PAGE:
“What do you want to be when you grow up?”
Ask an average group of 10- to 12-year-olds in theUnited States, and more than one in four will say famous athlete or singer/actor. Pose the same question to their counterparts in the developing world and professions requiring a college education, like teaching and medicine, top the list.
I think that’s fascinating.
The statistics above were reported by NewsUSA this week, findings from the Small Voices, Big Dreams survey, www.childfund.org, which polled close to 5,000 children ages 10 to 12 in 44 countries throughout Africa, Asia and theAmericas— from Afghanistan to Zambia.
Anne Lynam Goddard, president and CEO of ChildFund International, said the survey found that children who grow up in poverty recognize more than anyone the power of education to a successful future. When they are surrounded by poverty, they look for a way out and that way out is education.
I read that story right after I read one about the massive amount money Americans spend on all things princess – from glitter, play castles and tiaras to extravagant dress up party businesses all focused on a fairy tale dream come true.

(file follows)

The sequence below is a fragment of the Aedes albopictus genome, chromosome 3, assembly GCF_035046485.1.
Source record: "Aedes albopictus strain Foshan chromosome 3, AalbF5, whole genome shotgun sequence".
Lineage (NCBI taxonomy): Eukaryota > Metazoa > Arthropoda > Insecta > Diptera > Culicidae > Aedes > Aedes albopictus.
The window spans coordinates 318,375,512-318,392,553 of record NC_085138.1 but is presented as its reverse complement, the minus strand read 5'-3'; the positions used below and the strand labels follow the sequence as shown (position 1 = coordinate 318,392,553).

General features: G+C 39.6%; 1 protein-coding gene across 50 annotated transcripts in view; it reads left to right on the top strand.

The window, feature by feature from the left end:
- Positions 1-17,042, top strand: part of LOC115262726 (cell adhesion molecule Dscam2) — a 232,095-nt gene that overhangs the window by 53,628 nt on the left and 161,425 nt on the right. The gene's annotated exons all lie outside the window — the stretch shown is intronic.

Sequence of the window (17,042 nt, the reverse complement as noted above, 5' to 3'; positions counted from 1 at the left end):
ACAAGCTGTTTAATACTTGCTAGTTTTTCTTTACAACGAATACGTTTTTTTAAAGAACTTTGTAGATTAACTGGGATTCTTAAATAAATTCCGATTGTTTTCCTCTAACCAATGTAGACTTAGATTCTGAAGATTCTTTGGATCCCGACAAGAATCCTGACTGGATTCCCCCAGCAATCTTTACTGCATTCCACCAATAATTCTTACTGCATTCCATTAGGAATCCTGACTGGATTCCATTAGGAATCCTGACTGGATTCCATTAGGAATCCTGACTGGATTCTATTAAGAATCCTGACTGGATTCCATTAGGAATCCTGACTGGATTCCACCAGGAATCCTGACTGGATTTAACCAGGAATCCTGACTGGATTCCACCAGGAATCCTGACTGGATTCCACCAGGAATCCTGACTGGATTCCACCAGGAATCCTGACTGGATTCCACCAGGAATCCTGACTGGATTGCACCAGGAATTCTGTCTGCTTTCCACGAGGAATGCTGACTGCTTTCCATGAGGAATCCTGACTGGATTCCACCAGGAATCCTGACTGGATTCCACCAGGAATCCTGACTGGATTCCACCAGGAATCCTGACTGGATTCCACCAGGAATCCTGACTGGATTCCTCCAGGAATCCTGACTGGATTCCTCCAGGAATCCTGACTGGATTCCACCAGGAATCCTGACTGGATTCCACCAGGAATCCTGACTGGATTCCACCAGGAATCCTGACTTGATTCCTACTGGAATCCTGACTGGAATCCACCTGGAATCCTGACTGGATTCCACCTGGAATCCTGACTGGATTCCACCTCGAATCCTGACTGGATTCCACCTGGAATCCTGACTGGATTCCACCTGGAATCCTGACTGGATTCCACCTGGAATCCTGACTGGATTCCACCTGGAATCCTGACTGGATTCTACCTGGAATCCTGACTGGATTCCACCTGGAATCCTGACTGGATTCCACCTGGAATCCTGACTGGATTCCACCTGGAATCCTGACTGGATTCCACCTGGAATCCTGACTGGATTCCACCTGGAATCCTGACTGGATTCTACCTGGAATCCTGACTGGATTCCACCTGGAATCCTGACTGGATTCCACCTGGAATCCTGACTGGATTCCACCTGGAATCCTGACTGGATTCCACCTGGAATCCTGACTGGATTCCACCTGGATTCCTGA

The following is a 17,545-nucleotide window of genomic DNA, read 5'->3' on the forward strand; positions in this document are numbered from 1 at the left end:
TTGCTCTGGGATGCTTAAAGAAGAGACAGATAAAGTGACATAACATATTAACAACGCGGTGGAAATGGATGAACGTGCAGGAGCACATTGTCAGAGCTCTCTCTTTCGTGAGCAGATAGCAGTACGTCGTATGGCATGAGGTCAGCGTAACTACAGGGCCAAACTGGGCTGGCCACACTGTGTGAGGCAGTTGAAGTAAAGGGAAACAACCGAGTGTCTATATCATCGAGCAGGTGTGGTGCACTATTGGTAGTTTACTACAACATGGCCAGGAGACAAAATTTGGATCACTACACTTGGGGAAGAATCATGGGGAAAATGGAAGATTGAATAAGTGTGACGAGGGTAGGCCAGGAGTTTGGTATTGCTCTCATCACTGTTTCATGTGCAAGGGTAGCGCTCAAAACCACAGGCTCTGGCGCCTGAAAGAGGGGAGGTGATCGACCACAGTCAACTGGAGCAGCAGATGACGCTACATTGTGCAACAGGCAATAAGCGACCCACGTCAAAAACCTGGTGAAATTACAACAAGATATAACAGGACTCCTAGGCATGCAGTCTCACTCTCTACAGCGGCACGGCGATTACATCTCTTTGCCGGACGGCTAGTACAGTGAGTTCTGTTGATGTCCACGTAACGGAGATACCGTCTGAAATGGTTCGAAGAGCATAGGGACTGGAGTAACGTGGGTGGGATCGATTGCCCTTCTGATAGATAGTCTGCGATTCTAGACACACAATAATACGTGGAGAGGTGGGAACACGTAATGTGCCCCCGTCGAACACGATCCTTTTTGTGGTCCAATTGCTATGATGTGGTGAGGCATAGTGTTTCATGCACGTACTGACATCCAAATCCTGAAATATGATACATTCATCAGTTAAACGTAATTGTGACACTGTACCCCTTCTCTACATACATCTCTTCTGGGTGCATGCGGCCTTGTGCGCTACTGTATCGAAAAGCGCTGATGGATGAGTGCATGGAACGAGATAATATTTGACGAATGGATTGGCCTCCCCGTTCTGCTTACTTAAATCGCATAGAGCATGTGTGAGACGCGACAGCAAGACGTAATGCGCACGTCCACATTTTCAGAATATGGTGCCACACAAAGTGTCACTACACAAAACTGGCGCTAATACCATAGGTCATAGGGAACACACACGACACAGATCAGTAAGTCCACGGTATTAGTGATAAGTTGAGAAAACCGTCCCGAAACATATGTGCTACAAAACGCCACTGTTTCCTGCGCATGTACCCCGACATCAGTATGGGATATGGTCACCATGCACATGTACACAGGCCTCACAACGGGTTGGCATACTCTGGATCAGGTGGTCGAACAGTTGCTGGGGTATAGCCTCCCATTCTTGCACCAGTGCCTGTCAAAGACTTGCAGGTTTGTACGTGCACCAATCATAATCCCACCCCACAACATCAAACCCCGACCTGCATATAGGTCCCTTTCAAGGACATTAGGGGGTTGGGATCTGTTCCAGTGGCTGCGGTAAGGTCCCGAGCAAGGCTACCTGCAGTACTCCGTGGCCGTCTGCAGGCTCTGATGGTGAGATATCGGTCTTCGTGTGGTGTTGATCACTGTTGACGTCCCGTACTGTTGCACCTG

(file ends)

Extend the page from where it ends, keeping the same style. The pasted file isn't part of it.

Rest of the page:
Here’s my concern. If we’re surrounding our girls with products that emphasize that what’s important is physical appearance and the dream of a man coming to your rescue, well, what’s that saying about their worth? Are we producing a generation of women whose only goal is to compete for the attention of The Bachelor?
That’s a future too troublesome to contemplate.
Play time and fantasy is important, but I think our girls are in trouble.
The Geena Davis Institute on Gender in Media reports that males outnumber females 3 to 1 in family films. This ratio, as seen in family films, is the same as it was in 1946.
It also found that females are almost four times as likely as males to be shown in sexy attire and twice as likely as males to be shown with diminutive waistlines or completely unrealistic figures.
From 2006 to 2009, not one female character was depicted in G-rated family films in the field of medicine, as a business leader, in law or politics. In these films, the Institute reports, 80.5% of all working characters are male and 19.5% are female. Real-world statistics show that women comprise 50% of the workforce.
Is the message we want to send our girls the fact that women aren’t valuable members of the workforce, or are simply there to be pretty? I don’t think so.
I think we can do better than show our girls that being a princess is all there is. (To quote Geena Davis, “It is a great gig if you can get it, but job openings are few and far between.”)
Let’s learn something from the children in the Small Voices/Big Dreams survey. Let’s place our hopes and dreams in our ability to raise girls who want to learn and use their heads to better our world. They don’t need to wear a tiara to do that.